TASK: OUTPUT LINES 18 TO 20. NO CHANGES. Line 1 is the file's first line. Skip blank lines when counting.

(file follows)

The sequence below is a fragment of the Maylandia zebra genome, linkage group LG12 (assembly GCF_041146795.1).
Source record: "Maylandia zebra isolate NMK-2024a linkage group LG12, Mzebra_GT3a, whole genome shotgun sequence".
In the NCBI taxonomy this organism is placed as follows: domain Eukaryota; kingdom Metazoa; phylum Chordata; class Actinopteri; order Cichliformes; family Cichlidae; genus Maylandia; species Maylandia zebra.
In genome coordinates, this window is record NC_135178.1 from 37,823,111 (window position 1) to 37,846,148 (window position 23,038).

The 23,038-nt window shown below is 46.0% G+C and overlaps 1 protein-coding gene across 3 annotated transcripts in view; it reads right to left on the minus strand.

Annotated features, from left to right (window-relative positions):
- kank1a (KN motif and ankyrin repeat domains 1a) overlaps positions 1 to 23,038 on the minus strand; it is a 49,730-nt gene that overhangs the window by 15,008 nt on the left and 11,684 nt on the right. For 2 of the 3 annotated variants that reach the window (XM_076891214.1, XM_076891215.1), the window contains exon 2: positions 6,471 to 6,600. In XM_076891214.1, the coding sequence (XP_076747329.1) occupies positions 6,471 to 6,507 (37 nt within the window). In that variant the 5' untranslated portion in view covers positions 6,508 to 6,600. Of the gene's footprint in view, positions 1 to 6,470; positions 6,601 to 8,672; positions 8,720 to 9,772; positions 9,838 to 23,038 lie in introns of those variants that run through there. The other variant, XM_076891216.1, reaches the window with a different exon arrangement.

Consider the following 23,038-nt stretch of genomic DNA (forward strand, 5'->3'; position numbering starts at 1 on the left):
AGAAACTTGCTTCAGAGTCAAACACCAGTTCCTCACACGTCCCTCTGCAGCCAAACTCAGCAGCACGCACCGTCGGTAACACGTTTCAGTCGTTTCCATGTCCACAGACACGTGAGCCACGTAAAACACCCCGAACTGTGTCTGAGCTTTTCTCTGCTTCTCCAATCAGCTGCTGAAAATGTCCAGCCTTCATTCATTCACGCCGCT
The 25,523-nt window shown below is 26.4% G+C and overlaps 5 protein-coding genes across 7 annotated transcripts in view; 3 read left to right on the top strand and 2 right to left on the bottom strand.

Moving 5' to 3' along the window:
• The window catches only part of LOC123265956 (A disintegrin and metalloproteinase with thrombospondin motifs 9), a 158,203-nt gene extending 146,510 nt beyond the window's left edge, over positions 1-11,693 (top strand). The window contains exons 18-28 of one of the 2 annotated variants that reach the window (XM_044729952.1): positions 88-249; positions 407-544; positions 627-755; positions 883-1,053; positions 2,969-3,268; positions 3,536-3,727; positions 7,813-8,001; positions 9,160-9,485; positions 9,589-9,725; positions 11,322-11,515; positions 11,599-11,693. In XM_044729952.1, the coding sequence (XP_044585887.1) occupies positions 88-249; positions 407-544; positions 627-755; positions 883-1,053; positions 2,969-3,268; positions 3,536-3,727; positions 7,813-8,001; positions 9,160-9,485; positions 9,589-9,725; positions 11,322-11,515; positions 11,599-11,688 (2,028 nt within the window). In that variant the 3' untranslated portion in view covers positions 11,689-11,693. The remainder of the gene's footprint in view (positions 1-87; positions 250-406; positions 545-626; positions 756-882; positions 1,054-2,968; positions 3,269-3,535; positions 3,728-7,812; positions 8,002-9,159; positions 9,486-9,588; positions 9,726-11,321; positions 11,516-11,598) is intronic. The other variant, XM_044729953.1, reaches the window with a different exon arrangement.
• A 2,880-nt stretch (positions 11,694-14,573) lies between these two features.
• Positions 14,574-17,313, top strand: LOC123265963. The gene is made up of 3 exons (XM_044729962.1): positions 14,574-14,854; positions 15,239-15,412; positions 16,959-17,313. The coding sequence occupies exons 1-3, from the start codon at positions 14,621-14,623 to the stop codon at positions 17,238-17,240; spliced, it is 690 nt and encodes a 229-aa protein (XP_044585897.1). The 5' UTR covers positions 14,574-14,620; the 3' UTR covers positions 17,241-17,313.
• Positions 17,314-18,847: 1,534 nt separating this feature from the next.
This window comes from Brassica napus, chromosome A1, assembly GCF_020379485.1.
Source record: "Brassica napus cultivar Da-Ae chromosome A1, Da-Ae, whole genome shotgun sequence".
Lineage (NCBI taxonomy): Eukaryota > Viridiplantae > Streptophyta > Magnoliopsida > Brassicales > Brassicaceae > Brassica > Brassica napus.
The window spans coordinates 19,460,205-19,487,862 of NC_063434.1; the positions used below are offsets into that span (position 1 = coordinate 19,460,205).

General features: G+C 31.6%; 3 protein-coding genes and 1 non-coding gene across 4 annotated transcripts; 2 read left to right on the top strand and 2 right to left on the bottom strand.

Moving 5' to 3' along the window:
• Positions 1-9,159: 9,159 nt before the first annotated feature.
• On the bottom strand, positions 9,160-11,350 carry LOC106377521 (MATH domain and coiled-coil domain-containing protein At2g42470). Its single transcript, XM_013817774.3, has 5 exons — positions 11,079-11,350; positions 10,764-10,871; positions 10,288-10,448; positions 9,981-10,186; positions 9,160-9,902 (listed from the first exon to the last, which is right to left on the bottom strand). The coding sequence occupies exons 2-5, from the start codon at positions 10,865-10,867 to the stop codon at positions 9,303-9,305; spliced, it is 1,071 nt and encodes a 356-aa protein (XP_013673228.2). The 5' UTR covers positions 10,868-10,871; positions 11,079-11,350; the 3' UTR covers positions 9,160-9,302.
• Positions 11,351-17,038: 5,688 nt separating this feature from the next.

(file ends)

Lineage (NCBI taxonomy): Eukaryota > Viridiplantae > Streptophyta > Magnoliopsida > Brassicales > Brassicaceae > Brassica > Brassica napus.
The window spans coordinates 19,460,205-19,487,862 of NC_063434.1; the positions used below are offsets into that span (position 1 = coordinate 19,460,205).

General features: G+C 31.6%; 3 protein-coding genes and 1 non-coding gene across 4 annotated transcripts; 2 read left to right on the top strand and 2 right to left on the bottom strand.